What’s more, many journal articles – and even some preprints these days – come with press releases. And the hype and attention-directing they do have more influence in media coverage than the articles themselves anyway. Research by groups like those led by Isabelle Boutron and Chris Chambers are showing you can improve media coverage by intervening in press releases. (See my post on trying to stop science spin.) But the only things that are really going to make a difference are widespread increase in skills at detecting spin and interpreting research results – and getting expert commentary from statisticians more often. Peer-reviewing publications isn’t enough.
3. The drug regulatory process needs to be at the forefront (and transparent) because there’s no time to waste.
It’s astonishing how many people suppose that the medical press is an important part of this process. It isn’t. It’s regulators who matter.Stephen John Senn (statistician, November 10)
I agree with Senn. The level of scrutiny that’s going to be done by people employed full-time to obsess over it is (a) the priority and (b) better than the level of peer review that will usually happen at a journal – especially if the journal is fast-tracking. Take the FDA, for example. They are re-analyzing all the raw data for their vaccine evaluation, and they have 150 people working to do it in a few weeks.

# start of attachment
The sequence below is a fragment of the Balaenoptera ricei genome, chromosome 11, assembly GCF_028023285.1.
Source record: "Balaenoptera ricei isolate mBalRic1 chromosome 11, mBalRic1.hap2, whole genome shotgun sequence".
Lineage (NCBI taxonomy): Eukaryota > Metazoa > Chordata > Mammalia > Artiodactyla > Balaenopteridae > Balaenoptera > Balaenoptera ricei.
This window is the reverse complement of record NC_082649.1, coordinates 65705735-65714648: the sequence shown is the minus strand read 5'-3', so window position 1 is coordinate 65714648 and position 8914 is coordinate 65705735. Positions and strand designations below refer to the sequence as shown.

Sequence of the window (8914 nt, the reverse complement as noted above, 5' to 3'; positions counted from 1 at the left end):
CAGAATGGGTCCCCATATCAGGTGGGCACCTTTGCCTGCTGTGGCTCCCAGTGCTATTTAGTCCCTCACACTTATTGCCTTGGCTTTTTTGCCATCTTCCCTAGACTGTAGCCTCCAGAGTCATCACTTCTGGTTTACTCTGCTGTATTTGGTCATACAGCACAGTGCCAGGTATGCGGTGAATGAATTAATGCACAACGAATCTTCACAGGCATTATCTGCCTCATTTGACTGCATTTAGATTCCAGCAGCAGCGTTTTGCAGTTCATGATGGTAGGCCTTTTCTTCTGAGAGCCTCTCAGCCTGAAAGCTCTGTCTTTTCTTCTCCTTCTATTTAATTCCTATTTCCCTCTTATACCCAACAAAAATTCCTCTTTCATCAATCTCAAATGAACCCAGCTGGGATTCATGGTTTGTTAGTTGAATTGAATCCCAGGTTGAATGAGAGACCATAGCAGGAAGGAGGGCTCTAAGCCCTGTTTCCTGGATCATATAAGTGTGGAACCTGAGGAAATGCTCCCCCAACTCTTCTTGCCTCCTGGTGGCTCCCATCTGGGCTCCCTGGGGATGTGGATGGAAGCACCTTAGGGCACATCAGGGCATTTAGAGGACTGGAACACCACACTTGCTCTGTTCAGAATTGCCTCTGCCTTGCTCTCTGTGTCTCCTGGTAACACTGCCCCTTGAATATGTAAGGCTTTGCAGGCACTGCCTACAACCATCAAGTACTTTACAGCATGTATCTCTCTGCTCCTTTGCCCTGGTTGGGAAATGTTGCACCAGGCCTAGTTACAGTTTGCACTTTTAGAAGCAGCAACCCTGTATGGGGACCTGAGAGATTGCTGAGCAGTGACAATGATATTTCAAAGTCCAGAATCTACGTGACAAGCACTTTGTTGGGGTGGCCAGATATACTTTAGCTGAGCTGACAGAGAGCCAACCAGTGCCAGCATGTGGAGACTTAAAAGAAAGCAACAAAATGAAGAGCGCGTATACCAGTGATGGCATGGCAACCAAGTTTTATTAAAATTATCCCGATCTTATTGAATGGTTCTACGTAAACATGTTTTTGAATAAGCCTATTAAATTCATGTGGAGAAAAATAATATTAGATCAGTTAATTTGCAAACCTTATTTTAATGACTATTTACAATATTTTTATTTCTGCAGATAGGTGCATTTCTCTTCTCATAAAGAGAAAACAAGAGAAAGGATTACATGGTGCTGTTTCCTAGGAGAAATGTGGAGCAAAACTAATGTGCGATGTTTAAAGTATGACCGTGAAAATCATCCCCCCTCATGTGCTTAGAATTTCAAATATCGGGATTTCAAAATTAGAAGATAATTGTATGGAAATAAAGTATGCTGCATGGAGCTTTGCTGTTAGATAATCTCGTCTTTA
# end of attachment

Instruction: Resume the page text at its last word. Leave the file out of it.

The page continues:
If the vaccine developers could juggle it all – preparing applications for approval around the world, answering regulators’ questions etc – and still put together preprints at the right time without slowing that process down, great! It’s a critical part of acceptance for a lot of people, so eventually those journal publications are necessary too.
But those publications are always only part of the picture, not the final word. You still have to check other trial documentation. Ben Goldacre and his team ran a project called COMPARE, demonstrating that analyzing protocols and trial registry entries often show that the journal publication of a trial has cherry-picked outcomes. I think people want journal publications as a safety net. It’s not that I think they don’t often help a lot. But I think that whole “peer-reviewed journal publication” thing gives people a false sense of security – and since they’re critical to academics’ careers and culture, academics don’t question their assumptions enough.